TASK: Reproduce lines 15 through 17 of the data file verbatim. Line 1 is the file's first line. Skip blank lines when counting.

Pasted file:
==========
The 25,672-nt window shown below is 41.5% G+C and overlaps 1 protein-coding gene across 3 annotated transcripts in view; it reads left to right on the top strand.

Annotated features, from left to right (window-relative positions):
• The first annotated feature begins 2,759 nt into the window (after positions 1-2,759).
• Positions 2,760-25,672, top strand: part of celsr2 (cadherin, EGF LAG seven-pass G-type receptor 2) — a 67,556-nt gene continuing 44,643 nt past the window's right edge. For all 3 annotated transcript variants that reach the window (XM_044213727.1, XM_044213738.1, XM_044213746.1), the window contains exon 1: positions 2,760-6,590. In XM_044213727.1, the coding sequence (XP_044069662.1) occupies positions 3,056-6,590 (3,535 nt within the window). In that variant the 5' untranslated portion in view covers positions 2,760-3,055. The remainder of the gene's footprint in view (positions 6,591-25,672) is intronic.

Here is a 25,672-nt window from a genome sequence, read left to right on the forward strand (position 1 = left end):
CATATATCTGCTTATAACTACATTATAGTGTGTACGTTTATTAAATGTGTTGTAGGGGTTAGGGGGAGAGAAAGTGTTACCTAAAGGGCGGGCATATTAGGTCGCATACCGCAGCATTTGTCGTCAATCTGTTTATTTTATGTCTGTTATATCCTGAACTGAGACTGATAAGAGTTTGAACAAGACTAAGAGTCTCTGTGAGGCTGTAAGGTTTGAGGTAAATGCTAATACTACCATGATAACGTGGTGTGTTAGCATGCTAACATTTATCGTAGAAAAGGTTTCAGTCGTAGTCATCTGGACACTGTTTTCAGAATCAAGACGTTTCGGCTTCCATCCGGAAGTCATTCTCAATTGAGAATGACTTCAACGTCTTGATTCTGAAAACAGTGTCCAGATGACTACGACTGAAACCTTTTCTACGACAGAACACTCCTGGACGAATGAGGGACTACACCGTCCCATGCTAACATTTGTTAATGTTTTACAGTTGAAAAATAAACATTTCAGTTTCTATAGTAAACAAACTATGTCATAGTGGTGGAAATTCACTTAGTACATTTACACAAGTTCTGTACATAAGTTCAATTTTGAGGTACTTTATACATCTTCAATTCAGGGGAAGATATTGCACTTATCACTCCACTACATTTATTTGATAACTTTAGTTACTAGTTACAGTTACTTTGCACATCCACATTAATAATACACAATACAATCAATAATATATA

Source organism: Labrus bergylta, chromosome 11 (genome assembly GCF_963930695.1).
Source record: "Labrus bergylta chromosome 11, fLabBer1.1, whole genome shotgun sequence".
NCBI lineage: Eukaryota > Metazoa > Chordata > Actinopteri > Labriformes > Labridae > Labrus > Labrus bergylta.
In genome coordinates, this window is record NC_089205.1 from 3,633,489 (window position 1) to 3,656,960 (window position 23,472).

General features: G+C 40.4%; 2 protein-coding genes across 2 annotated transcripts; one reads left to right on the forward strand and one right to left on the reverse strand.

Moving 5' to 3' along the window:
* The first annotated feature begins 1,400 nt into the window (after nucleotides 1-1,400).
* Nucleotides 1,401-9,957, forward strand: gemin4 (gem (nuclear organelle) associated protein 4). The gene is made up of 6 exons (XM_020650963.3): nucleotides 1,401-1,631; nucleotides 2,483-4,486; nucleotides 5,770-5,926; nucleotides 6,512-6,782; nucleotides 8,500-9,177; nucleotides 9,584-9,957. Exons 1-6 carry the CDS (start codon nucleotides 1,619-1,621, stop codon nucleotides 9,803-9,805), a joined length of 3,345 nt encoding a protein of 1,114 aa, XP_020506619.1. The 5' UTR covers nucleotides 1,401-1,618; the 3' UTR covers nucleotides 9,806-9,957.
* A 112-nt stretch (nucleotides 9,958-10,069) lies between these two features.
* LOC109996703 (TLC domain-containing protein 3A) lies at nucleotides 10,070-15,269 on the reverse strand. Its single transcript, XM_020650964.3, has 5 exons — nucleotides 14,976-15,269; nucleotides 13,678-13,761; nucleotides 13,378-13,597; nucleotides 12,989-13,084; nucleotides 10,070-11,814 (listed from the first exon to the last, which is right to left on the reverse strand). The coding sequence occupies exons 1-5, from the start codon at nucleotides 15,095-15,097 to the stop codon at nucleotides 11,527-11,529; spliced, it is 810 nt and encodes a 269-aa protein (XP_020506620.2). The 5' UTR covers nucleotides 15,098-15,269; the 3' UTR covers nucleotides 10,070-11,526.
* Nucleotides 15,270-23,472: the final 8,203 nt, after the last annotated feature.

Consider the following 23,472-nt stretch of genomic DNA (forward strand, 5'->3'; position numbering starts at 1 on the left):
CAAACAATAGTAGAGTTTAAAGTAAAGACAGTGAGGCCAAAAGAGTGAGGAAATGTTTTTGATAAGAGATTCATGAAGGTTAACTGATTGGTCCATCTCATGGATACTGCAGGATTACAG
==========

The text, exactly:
* A 112-nt stretch (nucleotides 9,958-10,069) lies between these two features.
* LOC109996703 (TLC domain-containing protein 3A) lies at nucleotides 10,070-15,269 on the reverse strand. Its single transcript, XM_020650964.3, has 5 exons — nucleotides 14,976-15,269; nucleotides 13,678-13,761; nucleotides 13,378-13,597; nucleotides 12,989-13,084; nucleotides 10,070-11,814 (listed from the first exon to the last, which is right to left on the reverse strand). The coding sequence occupies exons 1-5, from the start codon at nucleotides 15,095-15,097 to the stop codon at nucleotides 11,527-11,529; spliced, it is 810 nt and encodes a 269-aa protein (XP_020506620.2). The 5' UTR covers nucleotides 15,098-15,269; the 3' UTR covers nucleotides 10,070-11,526.
* Nucleotides 15,270-23,472: the final 8,203 nt, after the last annotated feature.